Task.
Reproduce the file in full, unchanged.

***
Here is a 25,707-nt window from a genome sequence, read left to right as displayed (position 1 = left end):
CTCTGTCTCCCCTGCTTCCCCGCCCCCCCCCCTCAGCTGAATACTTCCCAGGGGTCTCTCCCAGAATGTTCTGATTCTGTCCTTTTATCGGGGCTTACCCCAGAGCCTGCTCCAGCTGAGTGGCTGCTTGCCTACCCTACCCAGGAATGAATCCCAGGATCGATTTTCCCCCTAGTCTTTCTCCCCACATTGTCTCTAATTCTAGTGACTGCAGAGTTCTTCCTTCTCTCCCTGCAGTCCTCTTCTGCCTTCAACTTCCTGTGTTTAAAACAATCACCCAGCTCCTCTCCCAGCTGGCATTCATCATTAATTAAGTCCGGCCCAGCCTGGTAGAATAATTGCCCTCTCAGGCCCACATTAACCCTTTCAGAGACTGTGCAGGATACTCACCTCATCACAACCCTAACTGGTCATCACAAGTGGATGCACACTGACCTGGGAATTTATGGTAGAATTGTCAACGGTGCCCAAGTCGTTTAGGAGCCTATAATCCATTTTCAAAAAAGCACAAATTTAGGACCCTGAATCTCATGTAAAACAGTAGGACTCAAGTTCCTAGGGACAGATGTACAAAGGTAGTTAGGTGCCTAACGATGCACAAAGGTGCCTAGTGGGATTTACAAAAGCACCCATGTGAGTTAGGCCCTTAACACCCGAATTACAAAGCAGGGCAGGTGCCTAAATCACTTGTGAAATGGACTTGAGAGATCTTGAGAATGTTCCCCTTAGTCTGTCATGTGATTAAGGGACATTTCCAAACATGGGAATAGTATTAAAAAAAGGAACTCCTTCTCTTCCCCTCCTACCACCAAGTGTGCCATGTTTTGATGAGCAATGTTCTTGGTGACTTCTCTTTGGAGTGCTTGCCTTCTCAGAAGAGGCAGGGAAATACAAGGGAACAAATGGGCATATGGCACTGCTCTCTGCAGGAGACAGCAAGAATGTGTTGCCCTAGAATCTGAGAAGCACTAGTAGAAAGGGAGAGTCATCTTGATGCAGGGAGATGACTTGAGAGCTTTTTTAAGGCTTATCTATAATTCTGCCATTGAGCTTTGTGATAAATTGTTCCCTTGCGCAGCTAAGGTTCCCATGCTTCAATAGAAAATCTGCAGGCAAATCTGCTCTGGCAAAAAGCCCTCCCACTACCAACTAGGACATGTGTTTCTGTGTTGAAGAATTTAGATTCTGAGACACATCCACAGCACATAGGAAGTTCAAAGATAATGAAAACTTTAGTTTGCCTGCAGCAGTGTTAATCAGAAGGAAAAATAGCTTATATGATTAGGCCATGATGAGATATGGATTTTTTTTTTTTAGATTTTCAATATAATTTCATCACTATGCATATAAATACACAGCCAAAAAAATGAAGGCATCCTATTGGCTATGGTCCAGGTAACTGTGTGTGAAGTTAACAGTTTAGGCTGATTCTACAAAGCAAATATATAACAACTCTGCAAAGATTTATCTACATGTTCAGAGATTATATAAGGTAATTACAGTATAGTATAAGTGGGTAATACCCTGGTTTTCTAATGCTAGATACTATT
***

Here is a 25,707-nt window from a genome sequence, read left to right as displayed (position 1 = left end):
CTCTGTCTCCCCTGCTTCCCCGCCCCCCCCCCTCAGCTGAATACTTCCCAGGGGTCTCTCCCAGAATGTTCTGATTCTGTCCTTTTATCGGGGCTTACCCCAGAGCCTGCTCCAGCTGAGTGGCTGCTTGCCTACCCTACCCAGGAATGAATCCCAGGATCGATTTTCCCCCTAGTCTTTCTCCCCACATTGTCTCTAATTCTAGTGACTGCAGAGTTCTTCCTTCTCTCCCTGCAGTCCTCTTCTGCCTTCAACTTCCTGTGTTTAAAACAATCACCCAGCTCCTCTCCCAGCTGGCATTCATCATTAATTAAGTCCGGCCCAGCCTGGTAGAATAATTGCCCTCTCAGGCCCACATTAACCCTTTCAGAGACTGTGCAGGATACTCACCTCATCACAACCCTAACTGGTCATCACAAGTGGATGCACACTGACCTGGGAATTTATGGTAGAATTGTCAACGGTGCCCAAGTCGTTTAGGAGCCTATAATCCATTTTCAAAAAAGCACAAATTTAGGACCCTGAATCTCATGTAAAACAGTAGGACTCAAGTTCCTAGGGACAGATGTACAAAGGTAGTTAGGTGCCTAACGATGCACAAAGGTGCCTAGTGGGATTTACAAAAGCACCCATGTGAGTTAGGCCCTTAACACCCGAATTACAAAGCAGGGCAGGTGCCTAAATCACTTGTGAAATGGACTTGAGAGATCTTGAGAATGTTCCCCTTAGTCTGTCATGTGATTAAGGGACATTTCCAAACATGGGAATAGTATTAAAAAAAGGAACTCCTTCTCTTCCCCTCCTACCACCAAGTGTGCCATGTTTTGATGAGCAATGTTCTTGGTGACTTCTCTTTGGAGTGCTTGCCTTCTCAGAAGAGGCAGGGAAATACAAGGGAACAAATGGGCATATGGCACTGCTCTCTGCAGGAGACAGCAAGAATGTGTTGCCCTAGAATCTGAGAAGCACTAGTAGAAAGGGAGAGTCATCTTGATGCAGGGAGATGACTTGAGAGCTTTTTTAAGGCTTATCTATAATTCTGCCATTGAGCTTTGTGATAAATTGTTCCCTTGCGCAGCTAAGGTTCCCATGCTTCAATAGAAAATCTGCAGGCAAATCTGCTCTGGCAAAAAGCCCTCCCACTACCAACTAGGACATGTGTTTCTGTGTTGAAGAATTTAGATTCTGAGACACATCCACAGCACATAGGAAGTTCAAAGATAATGAAAACTTTAGTTTGCCTGCAGCAGTGTTAATCAGAAGGAAAAATAGCTTATATGATTAGGCCATGATGAGATATGGATTTTTTTTTTTTAGATTTTCAATATAATTTCATCACTATGCATATAAATACACAGCCAAAAAAATGAAGGCATCCTATTGGCTATGGTCCAGGTAACTGTGTGTGAAGTTAACAGTTTAGGCTGATTCTACAAAGCAAATATATAACAACTCTGCAAAGATTTATCTACATGTTCAGAGATTATATAAGGTAATTACAGTATAGTATAAGTGGGTAATACCCTGGTTTTCTAATGCTAGATACTATT